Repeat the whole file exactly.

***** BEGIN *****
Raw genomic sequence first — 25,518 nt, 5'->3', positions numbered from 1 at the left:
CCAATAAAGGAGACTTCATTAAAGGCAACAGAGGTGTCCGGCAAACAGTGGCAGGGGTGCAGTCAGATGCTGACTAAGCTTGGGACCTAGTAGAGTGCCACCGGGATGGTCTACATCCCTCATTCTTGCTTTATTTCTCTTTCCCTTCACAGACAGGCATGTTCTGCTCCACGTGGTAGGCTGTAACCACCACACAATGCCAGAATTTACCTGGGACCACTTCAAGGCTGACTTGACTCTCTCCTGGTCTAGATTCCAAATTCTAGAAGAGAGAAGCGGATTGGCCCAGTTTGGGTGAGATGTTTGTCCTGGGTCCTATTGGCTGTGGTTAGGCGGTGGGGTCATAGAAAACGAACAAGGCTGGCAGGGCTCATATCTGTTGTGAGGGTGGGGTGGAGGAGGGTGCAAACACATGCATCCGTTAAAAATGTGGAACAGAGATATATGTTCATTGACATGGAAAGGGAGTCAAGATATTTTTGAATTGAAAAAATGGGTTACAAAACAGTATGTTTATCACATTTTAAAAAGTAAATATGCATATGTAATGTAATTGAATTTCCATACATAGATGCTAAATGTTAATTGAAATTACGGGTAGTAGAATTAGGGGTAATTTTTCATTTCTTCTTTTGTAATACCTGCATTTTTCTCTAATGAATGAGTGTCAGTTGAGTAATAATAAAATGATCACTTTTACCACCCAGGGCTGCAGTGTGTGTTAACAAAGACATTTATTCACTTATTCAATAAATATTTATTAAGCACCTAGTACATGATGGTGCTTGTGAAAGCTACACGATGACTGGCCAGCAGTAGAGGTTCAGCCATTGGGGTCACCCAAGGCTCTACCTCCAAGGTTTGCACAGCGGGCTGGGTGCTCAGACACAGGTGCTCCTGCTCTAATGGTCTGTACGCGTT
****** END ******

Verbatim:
Raw genomic sequence first — 25,518 nt, 5'->3', positions numbered from 1 at the left:
CCAATAAAGGAGACTTCATTAAAGGCAACAGAGGTGTCCGGCAAACAGTGGCAGGGGTGCAGTCAGATGCTGACTAAGCTTGGGACCTAGTAGAGTGCCACCGGGATGGTCTACATCCCTCATTCTTGCTTTATTTCTCTTTCCCTTCACAGACAGGCATGTTCTGCTCCACGTGGTAGGCTGTAACCACCACACAATGCCAGAATTTACCTGGGACCACTTCAAGGCTGACTTGACTCTCTCCTGGTCTAGATTCCAAATTCTAGAAGAGAGAAGCGGATTGGCCCAGTTTGGGTGAGATGTTTGTCCTGGGTCCTATTGGCTGTGGTTAGGCGGTGGGGTCATAGAAAACGAACAAGGCTGGCAGGGCTCATATCTGTTGTGAGGGTGGGGTGGAGGAGGGTGCAAACACATGCATCCGTTAAAAATGTGGAACAGAGATATATGTTCATTGACATGGAAAGGGAGTCAAGATATTTTTGAATTGAAAAAATGGGTTACAAAACAGTATGTTTATCACATTTTAAAAAGTAAATATGCATATGTAATGTAATTGAATTTCCATACATAGATGCTAAATGTTAATTGAAATTACGGGTAGTAGAATTAGGGGTAATTTTTCATTTCTTCTTTTGTAATACCTGCATTTTTCTCTAATGAATGAGTGTCAGTTGAGTAATAATAAAATGATCACTTTTACCACCCAGGGCTGCAGTGTGTGTTAACAAAGACATTTATTCACTTATTCAATAAATATTTATTAAGCACCTAGTACATGATGGTGCTTGTGAAAGCTACACGATGACTGGCCAGCAGTAGAGGTTCAGCCATTGGGGTCACCCAAGGCTCTACCTCCAAGGTTTGCACAGCGGGCTGGGTGCTCAGACACAGGTGCTCCTGCTCTAATGGTCTGTACGCGTT